‘Saltburn’ Review – Happily Drowning In A Sea Of Luxury
Set in 2006 at Oxford University, Saltburn follows Oliver Quick (Barry Keoghan), a devoted college student who is a loner. Oliver becomes obsessed with classmate Felix Catton (Jacob Elordi). Felix is popular and successful solely because he’s good-looking and he was born into money. As Oliver and Felix become fast friends, Felix invites Oliver to Saltburn, which is his family’s ridiculously massive estate for the summer.
From writer and director Emerald Fennell (Promising Young Woman), Saltburn sounds boring on paper. The film is a dramatic psychological thriller with surprisingly funny laugh-out-loud dark humor, and the ensemble cast is overwhelmingly riveting and entertaining.
In a weird, coincidental way, Saltburn dives into the rich eating itself. It’s reminiscent of films that tackle the poor overthrowing the rich in some capacity. However, everyone has access to superfluous amounts of money in Saltburn, lucking out thanks to their connections over any hard work.
Oliver and his relationship with Felix is intriguing. Part love, part hate, and part pure infatuation, unwrapping how Oliver truly feels about Felix and his real motivation factors into the overall uniquely twisted experience that is Saltburn. Felix feels sorry for Oliver early on, and Oliver leans into that in more ways than one.
The longer Oliver stays at Saltburn, the more you realize the Catton family thinks they’re doing what’s best for someone. Financial entitlement has blinded decent judgment. While they may be helping people financially, or offering them a place to stay, they never stop belittling them. The Cattons are looking down on people for all of the right reasons.
The film leans into the aspect of a scholarly-dedicated loner eventually having an in with the popular crowd, but it becomes so much more as Saltburn trudges on. Oliver finds a kindred spirit when he first arrives at Oxford.
Michael Gavey (Ewan Mitchell, House of the Dragon) studies math because he’s bored — being the first to point out how no one will invite them to anything. Michael’s defining moment is when he bites the middle of a candy bar directly out of its wrapper, which leads you to believe that he will eventually become a sociopath.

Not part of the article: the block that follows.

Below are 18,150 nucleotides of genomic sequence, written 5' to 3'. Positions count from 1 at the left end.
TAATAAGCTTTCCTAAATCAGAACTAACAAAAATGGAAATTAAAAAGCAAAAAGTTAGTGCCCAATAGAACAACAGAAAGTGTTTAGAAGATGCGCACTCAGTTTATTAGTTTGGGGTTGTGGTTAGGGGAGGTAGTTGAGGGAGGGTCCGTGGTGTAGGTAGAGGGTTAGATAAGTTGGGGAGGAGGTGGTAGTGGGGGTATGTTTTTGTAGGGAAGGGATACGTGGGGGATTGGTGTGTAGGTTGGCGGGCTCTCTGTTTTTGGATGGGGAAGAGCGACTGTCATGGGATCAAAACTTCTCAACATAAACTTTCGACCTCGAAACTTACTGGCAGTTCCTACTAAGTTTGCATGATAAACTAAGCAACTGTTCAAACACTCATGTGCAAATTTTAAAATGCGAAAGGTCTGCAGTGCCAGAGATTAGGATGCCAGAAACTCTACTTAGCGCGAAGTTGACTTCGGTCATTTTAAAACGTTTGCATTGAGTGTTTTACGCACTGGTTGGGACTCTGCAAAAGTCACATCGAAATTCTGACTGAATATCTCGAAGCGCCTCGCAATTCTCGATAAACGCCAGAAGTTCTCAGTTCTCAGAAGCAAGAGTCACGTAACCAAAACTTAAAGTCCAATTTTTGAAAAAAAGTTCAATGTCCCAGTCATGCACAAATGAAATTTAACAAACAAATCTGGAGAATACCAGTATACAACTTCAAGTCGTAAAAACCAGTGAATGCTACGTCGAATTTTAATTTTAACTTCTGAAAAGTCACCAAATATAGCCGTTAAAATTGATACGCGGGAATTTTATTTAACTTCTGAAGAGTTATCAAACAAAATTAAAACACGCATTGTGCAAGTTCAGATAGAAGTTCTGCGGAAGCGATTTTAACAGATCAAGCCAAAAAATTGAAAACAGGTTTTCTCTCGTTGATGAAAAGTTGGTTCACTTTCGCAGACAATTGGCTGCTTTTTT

Rosamund Pike portrays Felix’s mother, Elspeth, and she gets the biggest laughs in the film. Elspeth thrives on gossip and has no filter whatsoever — spilling all the personal details about her friend Pamela (Carey Mulligan), who is also staying with them and has had a rough life leading up to this point. Soaking up the absolute worst in people, Elspeth is a sponge for drama; making her all the more memorable because of it.
Oliver is mocked and looked down upon by nearly everyone who isn’t Felix. He’s a shy, quiet type who lives vicariously through someone who is effortlessly charismatic and sought after. Oliver spies on Felix as he lurks in the shadows, peers through windows, and peeks through door cracks during Felix’s most private and intimate moments.
Barry Keoghan bounces back and forth between being this polite, timid student and attempting to keep his monstrously manipulative demeanor at bay.
You could argue that some of the film’s more shocking and perverted sequences aren’t warranted. While Oliver’s vampire scene in the courtyard with Felix’s sister Venetia (Alison Oliver) and his ongoing conflict with Felix’s cousin Farleigh (Archie Madekwe, Beau is Afraid) factor into the story, the all too memorable bathtub sequence, Oliver’s interactions at a particular grave at a cemetery in the rain, and the final dance number set to Murder on the Dance Floor all dive into the sadistic nature of pure and utter admiration but realistically don’t serve much more of a purpose.
These shocking moments are some of the most memorable from any film this year, but they seem only to implicate just how sickly possessed someone can be, over-loving them so much that they hate them.
If you saw Promising Young Woman, then you have a general concept of the type of film Saltburn is. The story feels simple enough at first, but it becomes a complicated love story as this overflowing sense of layered debauchery unravels more and more. It’s greed, it’s lust, and it’s diving headfirst into personal desires.
The film is this gluttonous form of luxury that’s deadly and intoxicating as much as it is orgasmically gratifying. There’s that sense of morbid embarrassment and disgust that everyone feels after masturbating.
Saltburn embraces that universally cosmic dread of being a revolting human being and builds an extravagant labyrinth of a castle on top of it. Saltburn is disgustingly mesmerizing, and Barry Keoghan gives the perverted performance of a lifetime.